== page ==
Eton Wick is a village, now in Berkshire though historically it belonged to Buckinghamshire. Situated on the River Thames in the civil parish of Eton, close to the historic towns of Windsor and Eton, Slough and Dorney Lake, the rowing venue for the 2012 Summer Olympics.
After the construction of Eton College in the 15th century, a small group of houses were built immediately west to the college grounds. Making up the homes of shoemakers, tailors, and other workers who worked in the college, the hamlet was physically separated from the rest of Eton by land owned by the college, and was known as the wick. The wick was on the very edge of the parish, on the opposite side of the border adjacent to the village; cottages were built to house farmhands working at nearby Bell Farm. Throughout the 19th century, scholars at Eton College took a personal interest in the village. Building a village hall and a small school in the village, the college was traditionally responsible for the social well-being of the settlement. The village grew rapidly between the 1880s and the 2000s.
In 1880, the owner of Bell Farm, Charles Dorney, sold some of his land for residential building. The new village was called Boveney New Town. After the Civil Parish Act 1894, the Wick was transferred from Eton parish to Boveney parish and became known as Eton Wick. Eton Wick and Boveney New Town were almost immediately next to each other yet both retained their own councils until 1934. The population of the villages during this time was around 500. After the Second World War, both villages were expanded and built into each other as part of the wider national push for more housing, bringing the population up to around 3,000. In 1965, the land surrounding the village was registered as common land under the Commons Registration Act, meaning the land cannot be developed without permission from the Secretary of State for the Environment.
Dorney is a village and civil parish in the Unitary Authority of Buckinghamshire, England, bordering on the River Thames to the west and south, and bisected by the Jubilee River. In 2011 it had a population of 752. It is 2.3 miles (3.7 km) west of neighbouring Eton, which is a slightly larger parish.
It includes a grade I listed manor house, Dorney Court (which opens to the public at certain times of the year -see ‘Attractions’), as well as the largest rowing lake in the south of England, Dorney Lake. Altogether water accounts for 13% of Dorney, the highest proportion in Buckinghamshire!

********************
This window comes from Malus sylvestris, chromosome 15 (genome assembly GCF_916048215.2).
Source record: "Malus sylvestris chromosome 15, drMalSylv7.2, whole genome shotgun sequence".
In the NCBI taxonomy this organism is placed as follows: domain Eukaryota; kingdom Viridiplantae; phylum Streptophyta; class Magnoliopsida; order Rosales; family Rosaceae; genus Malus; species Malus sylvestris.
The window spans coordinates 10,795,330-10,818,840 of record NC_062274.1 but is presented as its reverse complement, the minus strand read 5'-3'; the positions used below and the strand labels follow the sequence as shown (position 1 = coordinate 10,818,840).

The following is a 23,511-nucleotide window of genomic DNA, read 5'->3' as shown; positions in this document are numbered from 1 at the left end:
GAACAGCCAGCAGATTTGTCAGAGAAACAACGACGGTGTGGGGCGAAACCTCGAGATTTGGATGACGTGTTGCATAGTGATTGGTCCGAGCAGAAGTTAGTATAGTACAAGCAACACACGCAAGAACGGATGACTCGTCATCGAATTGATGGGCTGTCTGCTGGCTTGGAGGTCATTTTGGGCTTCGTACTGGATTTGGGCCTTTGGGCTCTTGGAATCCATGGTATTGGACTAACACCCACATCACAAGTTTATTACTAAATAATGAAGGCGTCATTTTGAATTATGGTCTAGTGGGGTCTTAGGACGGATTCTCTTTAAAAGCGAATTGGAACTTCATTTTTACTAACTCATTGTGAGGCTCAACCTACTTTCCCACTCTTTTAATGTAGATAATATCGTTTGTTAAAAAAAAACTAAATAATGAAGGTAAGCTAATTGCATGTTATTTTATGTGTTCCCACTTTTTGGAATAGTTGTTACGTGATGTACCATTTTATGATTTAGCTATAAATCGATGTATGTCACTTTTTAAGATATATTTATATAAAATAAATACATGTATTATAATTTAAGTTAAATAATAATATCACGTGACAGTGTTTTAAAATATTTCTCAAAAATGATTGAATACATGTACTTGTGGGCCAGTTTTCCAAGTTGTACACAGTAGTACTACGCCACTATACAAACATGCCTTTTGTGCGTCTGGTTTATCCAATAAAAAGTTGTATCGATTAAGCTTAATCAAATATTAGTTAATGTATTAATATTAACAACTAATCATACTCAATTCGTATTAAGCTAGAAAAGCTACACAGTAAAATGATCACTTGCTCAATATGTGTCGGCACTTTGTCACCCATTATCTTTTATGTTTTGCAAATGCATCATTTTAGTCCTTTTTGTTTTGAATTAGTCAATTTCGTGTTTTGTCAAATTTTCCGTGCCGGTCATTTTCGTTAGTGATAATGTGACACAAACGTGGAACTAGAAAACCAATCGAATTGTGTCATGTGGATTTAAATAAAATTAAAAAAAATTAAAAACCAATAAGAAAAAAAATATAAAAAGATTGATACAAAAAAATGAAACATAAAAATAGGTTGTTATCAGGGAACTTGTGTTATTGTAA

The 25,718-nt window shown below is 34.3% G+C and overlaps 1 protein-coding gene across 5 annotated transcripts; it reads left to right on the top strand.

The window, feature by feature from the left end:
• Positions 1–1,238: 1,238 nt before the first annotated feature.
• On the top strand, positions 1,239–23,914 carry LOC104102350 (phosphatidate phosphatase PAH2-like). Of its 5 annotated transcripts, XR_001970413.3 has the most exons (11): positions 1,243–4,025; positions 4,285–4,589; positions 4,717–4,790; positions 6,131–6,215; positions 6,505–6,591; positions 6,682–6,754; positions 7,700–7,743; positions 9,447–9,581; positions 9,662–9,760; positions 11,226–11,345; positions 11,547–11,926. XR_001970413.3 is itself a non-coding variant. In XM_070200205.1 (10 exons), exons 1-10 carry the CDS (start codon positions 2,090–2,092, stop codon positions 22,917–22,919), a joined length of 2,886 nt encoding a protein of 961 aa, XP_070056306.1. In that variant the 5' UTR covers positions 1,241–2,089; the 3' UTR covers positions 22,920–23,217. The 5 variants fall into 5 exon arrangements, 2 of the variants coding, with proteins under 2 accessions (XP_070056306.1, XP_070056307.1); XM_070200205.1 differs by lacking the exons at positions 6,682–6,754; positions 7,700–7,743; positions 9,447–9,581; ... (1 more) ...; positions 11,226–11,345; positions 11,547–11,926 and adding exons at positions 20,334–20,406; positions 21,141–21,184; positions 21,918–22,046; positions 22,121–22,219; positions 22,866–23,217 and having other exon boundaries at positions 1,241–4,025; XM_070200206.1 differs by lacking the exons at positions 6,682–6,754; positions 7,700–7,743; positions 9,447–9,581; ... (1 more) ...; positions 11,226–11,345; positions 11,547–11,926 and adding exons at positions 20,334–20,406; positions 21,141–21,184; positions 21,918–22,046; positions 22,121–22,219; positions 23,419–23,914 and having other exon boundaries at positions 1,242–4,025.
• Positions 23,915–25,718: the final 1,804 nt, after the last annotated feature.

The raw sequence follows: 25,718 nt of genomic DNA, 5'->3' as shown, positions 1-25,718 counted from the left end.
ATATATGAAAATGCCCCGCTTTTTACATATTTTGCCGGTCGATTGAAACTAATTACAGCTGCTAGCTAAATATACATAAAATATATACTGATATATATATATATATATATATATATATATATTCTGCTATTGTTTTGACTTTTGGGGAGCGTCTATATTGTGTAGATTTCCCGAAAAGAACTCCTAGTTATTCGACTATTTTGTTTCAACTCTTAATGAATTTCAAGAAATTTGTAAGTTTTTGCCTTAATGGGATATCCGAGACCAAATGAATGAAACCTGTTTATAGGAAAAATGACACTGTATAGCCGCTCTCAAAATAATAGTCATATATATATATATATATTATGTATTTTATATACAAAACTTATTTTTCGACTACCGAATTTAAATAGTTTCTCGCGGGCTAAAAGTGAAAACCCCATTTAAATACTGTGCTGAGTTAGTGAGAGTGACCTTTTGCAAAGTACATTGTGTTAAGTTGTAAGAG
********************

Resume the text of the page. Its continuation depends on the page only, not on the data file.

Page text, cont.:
Eton Dorney Lake
Dorney Lake (also known as Eton College Rowing Centre, and as Eton Dorney as a 2012 Summer Olympics venue) is a purpose-built rowing lake in England. It is near the village of Dorney, Buckinghamshire, and is around 3 km (2 miles) west of Windsor and Eton, close to the River Thames.
The lake is privately owned and financed by Eton College, which spent £17 million developing it. Additional grants, totalling £500,000, were obtained from Sport England, UK Sport, the DCMS and SEEDA in order to build the lake’s finish tower. The project was completed in 2006, after 10 years of construction. Although it is primarily for use by the school, the facilities are hired out for rowing, as well as for canoeing, dragon boating, open water swimming and triathlon.
Dorney Lake – 2012 Olympic Venue
The lake was used as the 2012 Summer Olympic venue for rowing and canoe sprint, and as the 2012 Summer Paralympic venue for rowing. For the duration of the Olympics, the lake was officially referred to as Eton Dorney; confusingly, a separate venue in Stratford was called Eton Manor due to 19th-century associations with the school.
To provide for Olympic spectators, the existing facilities were enhanced to include 20,000 additional seats; most of these seats were temporary. Construction of enhancements to Dorney Lake began in October 2009, following investigations by Oxford Archaeology, including a new cut-through between the competition lake and the return lane, a new bridge and an upgraded access road, funded by the Olympic Delivery Authority (ODA). During the Olympic events, Dorney Lake was staffed by around 3,500 personnel including volunteers; it could accommodate up to 30,000 spectators per day. A temporary bridge over the River Thames linked the Dorney Lake site to Windsor Racecourse, where a pick-up and drop-off point for Olympic spectators was established.